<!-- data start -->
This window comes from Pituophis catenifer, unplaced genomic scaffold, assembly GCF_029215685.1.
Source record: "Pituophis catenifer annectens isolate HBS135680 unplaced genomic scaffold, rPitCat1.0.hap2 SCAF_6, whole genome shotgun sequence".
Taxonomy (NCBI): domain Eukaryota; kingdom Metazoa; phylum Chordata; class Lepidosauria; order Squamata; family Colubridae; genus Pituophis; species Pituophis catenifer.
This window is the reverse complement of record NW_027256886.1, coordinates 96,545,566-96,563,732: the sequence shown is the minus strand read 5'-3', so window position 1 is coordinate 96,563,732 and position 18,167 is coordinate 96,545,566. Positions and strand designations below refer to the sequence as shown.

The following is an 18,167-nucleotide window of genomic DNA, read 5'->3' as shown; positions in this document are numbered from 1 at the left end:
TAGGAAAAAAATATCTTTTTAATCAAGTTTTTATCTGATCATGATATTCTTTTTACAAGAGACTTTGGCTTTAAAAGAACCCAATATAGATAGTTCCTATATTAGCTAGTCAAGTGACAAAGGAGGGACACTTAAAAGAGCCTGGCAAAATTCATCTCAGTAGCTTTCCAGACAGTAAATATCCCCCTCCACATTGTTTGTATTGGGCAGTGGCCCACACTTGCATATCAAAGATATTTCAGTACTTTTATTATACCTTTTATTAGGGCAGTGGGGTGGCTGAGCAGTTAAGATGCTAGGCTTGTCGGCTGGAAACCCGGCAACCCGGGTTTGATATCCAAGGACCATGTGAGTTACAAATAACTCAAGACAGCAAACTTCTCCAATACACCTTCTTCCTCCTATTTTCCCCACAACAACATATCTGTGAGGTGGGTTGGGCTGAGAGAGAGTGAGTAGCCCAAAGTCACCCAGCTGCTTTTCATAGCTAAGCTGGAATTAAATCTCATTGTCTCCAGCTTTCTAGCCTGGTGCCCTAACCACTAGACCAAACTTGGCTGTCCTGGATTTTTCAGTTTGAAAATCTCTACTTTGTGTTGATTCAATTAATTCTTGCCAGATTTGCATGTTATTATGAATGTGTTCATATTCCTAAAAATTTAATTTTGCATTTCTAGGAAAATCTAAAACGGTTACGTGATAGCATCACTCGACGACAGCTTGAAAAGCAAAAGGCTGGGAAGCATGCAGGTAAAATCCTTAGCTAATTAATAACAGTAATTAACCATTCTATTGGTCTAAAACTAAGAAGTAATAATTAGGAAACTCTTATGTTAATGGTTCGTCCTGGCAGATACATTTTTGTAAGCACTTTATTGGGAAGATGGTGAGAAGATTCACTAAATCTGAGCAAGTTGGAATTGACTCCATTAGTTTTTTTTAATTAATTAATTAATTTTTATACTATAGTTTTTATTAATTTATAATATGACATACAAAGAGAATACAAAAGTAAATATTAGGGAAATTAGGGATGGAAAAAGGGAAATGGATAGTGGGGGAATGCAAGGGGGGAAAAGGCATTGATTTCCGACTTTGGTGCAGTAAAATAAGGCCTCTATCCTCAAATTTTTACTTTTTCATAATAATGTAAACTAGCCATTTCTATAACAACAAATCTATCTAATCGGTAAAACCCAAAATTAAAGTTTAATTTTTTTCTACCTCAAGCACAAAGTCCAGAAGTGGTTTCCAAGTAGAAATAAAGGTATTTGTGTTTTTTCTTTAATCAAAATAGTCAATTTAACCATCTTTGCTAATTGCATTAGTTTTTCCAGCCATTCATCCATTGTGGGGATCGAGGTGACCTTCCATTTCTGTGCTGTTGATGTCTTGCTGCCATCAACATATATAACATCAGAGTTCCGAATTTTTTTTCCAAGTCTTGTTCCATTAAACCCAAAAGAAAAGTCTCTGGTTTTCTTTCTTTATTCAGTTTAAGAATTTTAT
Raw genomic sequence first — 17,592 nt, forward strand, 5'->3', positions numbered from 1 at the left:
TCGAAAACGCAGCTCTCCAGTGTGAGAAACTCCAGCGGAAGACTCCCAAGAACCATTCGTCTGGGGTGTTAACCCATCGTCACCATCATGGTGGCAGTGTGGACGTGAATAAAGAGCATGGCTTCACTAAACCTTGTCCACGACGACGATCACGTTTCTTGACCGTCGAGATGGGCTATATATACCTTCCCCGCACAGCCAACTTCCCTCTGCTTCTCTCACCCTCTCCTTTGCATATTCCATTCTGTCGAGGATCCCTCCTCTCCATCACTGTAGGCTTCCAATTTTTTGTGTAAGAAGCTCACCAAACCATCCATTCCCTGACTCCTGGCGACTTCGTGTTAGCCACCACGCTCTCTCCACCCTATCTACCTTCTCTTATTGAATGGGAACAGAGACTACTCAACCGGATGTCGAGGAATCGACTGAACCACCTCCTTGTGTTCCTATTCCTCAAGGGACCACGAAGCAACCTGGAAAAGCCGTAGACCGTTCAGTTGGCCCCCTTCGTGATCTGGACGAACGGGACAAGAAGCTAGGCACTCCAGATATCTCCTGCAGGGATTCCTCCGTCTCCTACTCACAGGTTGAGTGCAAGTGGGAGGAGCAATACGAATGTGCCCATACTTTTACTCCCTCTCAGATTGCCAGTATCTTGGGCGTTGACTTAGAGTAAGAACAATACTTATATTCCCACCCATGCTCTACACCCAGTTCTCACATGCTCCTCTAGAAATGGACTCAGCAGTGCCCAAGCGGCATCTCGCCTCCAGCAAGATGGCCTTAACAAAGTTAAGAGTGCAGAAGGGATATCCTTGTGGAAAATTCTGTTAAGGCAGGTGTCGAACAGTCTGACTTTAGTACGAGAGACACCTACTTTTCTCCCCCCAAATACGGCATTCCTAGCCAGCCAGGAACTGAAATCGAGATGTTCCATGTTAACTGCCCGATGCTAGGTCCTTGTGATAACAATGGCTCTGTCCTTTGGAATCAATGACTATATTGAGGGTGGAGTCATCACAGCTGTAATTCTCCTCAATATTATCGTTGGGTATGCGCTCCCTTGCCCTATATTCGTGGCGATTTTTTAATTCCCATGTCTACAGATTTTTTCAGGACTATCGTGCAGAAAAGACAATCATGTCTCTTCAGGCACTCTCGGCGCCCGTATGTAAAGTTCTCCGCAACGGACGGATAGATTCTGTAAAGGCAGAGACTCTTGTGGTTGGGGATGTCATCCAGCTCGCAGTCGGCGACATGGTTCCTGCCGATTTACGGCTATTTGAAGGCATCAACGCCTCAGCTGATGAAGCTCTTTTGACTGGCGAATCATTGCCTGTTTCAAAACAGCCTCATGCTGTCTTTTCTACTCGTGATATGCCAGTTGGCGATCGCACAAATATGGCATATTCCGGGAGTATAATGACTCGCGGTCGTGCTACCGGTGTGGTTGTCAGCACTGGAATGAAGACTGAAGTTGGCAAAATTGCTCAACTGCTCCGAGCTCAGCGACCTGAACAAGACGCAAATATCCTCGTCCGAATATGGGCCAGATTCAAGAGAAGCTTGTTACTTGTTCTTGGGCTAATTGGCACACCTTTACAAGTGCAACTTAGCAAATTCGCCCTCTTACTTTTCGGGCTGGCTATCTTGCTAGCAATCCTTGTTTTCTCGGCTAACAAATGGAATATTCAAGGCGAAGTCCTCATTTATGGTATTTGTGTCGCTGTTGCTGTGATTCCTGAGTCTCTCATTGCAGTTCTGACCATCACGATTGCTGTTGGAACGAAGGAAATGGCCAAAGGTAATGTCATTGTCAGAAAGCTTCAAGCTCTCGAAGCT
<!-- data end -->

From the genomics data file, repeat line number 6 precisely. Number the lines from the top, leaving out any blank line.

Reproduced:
TAGGAAAAAAATATCTTTTTAATCAAGTTTTTATCTGATCATGATATTCTTTTTACAAGAGACTTTGGCTTTAAAAGAACCCAATATAGATAGTTCCTATATTAGCTAGTCAAGTGACAAAGGAGGGACACTTAAAAGAGCCTGGCAAAATTCATCTCAGTAGCTTTCCAGACAGTAAATATCCCCCTCCACATTGTTTGTATTGGGCAGTGGCCCACACTTGCATATCAAAGATATTTCAGTACTTTTATTATACCTTTTATTAGGGCAGTGGGGTGGCTGAGCAGTTAAGATGCTAGGCTTGTCGGCTGGAAACCCGGCAACCCGGGTTTGATATCCAAGGACCATGTGAGTTACAAATAACTCAAGACAGCAAACTTCTCCAATACACCTTCTTCCTCCTATTTTCCCCACAACAACATATCTGTGAGGTGGGTTGGGCTGAGAGAGAGTGAGTAGCCCAAAGTCACCCAGCTGCTTTTCATAGCTAAGCTGGAATTAAATCTCATTGTCTCCAGCTTTCTAGCCTGGTGCCCTAACCACTAGACCAAACTTGGCTGTCCTGGATTTTTCAGTTTGAAAATCTCTACTTTGTGTTGATTCAATTAATTCTTGCCAGATTTGCATGTTATTATGAATGTGTTCATATTCCTAAAAATTTAATTTTGCATTTCTAGGAAAATCTAAAACGGTTACGTGATAGCATCACTCGACGACAGCTTGAAAAGCAAAAGGCTGGGAAGCATGCAGGTAAAATCCTTAGCTAATTAATAACAGTAATTAACCATTCTATTGGTCTAAAACTAAGAAGTAATAATTAGGAAACTCTTATGTTAATGGTTCGTCCTGGCAGATACATTTTTGTAAGCACTTTATTGGGAAGATGGTGAGAAGATTCACTAAATCTGAGCAAGTTGGAATTGACTCCATTAGTTTTTTTTAATTAATTAATTAATTTTTATACTATAGTTTTTATTAATTTATAATATGACATACAAAGAGAATACAAAAGTAAATATTAGGGAAATTAGGGATGGAAAAAGGGAAATGGATAGTGGGGGAATGCAAGGGGGGAAAAGGCATTGATTTCCGACTTTGGTGCAGTAAAATAAGGCCTCTATCCTCAAATTTTTACTTTTTCATAATAATGTAAACTAGCCATTTCTATAACAACAAATCTATCTAATCGGTAAAACCCAAAATTAAAGTTTAATTTTTTTCTACCTCAAGCACAAAGTCCAGAAGTGGTTTCCAAGTAGAAATAAAGGTATTTGTGTTTTTTCTTTAATCAAAATAGTCAATTTAACCATCTTTGCTAATTGCATTAGTTTTTCCAGCCATTCATCCATTGTGGGGATCGAGGTGACCTTCCATTTCTGTGCTGTTGATGTCTTGCTGCCATCAACATATATAACATCAGAGTTCCGAATTTTTTTTCCAAGTCTTGTTCCATTAAACCCAAAAGAAAAGTCTCTGGTTTTCTTTCTTTATTCAGTTTAAGAATTTTAT